Like I mentioned in my last post, I’m super stoked for us to finally be in the home stretch Christmas season. I’m one of those people that listens to holiday music in the middle of the May because it’s just so dang upbeat, but now it’s finally socially acceptable to advertise it, hehe!
My favorite thing about the holidays is making DIY presents and decor, so I decided to share a crafty way to make DIY holiday cards with you. My first experience with linocuts was in college, but if you’ve ever carved a stamp out of a potato as a child (don’t act like you never did), you’ll get the gist.
So what exactly is linocutting?
Linocut printing a type of relief printing, similar to woodcutting, that involves chiseling or carving a design into a linoleum surface. The parts carved away stay blank, leaving the raised parts to print a reverse image once inked (like a stamp). The cut linoleum can be used repeatedly to make hundreds of prints!
1. Trace an outline of the linoleum you’ll be cutting onto your drawing paper, then draw the design you want to print onto your paper. Keep in mind while drawing that your design is going to print in reverse, in case you want to include words!
2. Flip your drawing over and cover the back of the paper with charcoal. This will help you to transfer your drawing onto your sheet of linoleum. (If you have transfer paper, you can just skip this step)
3. Flip your paper back over and set it on top of the linoleum (if you’re using a transfer sheet, place that in between the two). Take your pencil and trace over your drawing in entirety, making sure to press down a little harder so that the charcoal makes an imprint of your design.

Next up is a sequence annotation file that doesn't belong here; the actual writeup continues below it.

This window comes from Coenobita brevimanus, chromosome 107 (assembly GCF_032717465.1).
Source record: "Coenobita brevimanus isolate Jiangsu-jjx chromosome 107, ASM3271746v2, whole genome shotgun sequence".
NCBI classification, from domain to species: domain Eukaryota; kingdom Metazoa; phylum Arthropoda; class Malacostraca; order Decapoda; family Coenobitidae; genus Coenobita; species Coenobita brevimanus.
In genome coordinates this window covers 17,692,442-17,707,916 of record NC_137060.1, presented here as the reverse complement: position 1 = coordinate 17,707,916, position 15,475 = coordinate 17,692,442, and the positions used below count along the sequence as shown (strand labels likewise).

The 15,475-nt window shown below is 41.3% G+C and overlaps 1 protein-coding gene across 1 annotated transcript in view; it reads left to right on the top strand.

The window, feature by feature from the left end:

4. Now, take your carving tool and carve out your design! Do a few test carves on the blank space of the design to get the hang of the tools if necessary. This is a fun part, because you can take liberties and carve out as much or as little as you’d like.
A FEW TIPS: My favorite carving tool is the one shaped like a V, like this. I feel like it gives me the most control! Also, be sure to carve away from yourself, so your hand doesn’t accidentally slip and cause you to stab yourself. It might be kinda metal to print a design in blood, but do that for Halloween not Christmas (but seriously, don’t).
5. Now that you’re done carving, turn your linoleum on its side and give it a tap, so any loose pieces fall off. Get your paint ready on a dish/paper plate/wax paper and use a brayer or a paint brush to coat your linoleum sheet with your paint.
A brayer is preferable because you’ll be less likely to get paint into the nooks and crannies that you carved out, but you can use a paint brush if that’s all you’ve got around (like me).
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6. Now take your cardstock, and press it down on top of the plate! I tried to keep my paper fairly centered over the inked linoleum, but I ended up trimming off the edges so it didn’t really matter.
7. Peel the cardstock off your linoleum. Tada, you have a print!! If you want, you can be done here and just use the print as is (or maybe as a postcard). I decided to trim around the whites and then use rubber cement to glue my design to brown paper cardstock, for some contrast and a more polished design. Up to you where you take it!